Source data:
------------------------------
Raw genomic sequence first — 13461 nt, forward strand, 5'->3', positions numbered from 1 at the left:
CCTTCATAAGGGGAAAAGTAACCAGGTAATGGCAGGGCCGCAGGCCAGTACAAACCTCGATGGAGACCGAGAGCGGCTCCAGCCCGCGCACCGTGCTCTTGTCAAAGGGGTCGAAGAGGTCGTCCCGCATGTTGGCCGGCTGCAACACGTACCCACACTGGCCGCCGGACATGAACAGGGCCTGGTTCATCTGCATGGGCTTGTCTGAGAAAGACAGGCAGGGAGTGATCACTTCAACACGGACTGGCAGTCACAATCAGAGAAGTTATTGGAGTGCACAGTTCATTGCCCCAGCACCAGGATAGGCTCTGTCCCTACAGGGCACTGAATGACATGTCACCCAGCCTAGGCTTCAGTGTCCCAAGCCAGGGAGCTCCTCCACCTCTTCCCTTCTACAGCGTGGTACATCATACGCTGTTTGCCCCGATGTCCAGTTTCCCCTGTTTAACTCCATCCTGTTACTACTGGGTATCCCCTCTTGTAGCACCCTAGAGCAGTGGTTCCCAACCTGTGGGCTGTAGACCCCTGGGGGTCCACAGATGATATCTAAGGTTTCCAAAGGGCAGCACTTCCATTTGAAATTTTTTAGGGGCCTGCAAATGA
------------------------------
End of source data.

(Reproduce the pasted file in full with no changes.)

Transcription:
Raw genomic sequence first — 13461 nt, forward strand, 5'->3', positions numbered from 1 at the left:
CCTTCATAAGGGGAAAAGTAACCAGGTAATGGCAGGGCCGCAGGCCAGTACAAACCTCGATGGAGACCGAGAGCGGCTCCAGCCCGCGCACCGTGCTCTTGTCAAAGGGGTCGAAGAGGTCGTCCCGCATGTTGGCCGGCTGCAACACGTACCCACACTGGCCGCCGGACATGAACAGGGCCTGGTTCATCTGCATGGGCTTGTCTGAGAAAGACAGGCAGGGAGTGATCACTTCAACACGGACTGGCAGTCACAATCAGAGAAGTTATTGGAGTGCACAGTTCATTGCCCCAGCACCAGGATAGGCTCTGTCCCTACAGGGCACTGAATGACATGTCACCCAGCCTAGGCTTCAGTGTCCCAAGCCAGGGAGCTCCTCCACCTCTTCCCTTCTACAGCGTGGTACATCATACGCTGTTTGCCCCGATGTCCAGTTTCCCCTGTTTAACTCCATCCTGTTACTACTGGGTATCCCCTCTTGTAGCACCCTAGAGCAGTGGTTCCCAACCTGTGGGCTGTAGACCCCTGGGGGTCCACAGATGATATCTAAGGTTTCCAAAGGGCAGCACTTCCATTTGAAATTTTTTAGGGGCCTGCAAATGA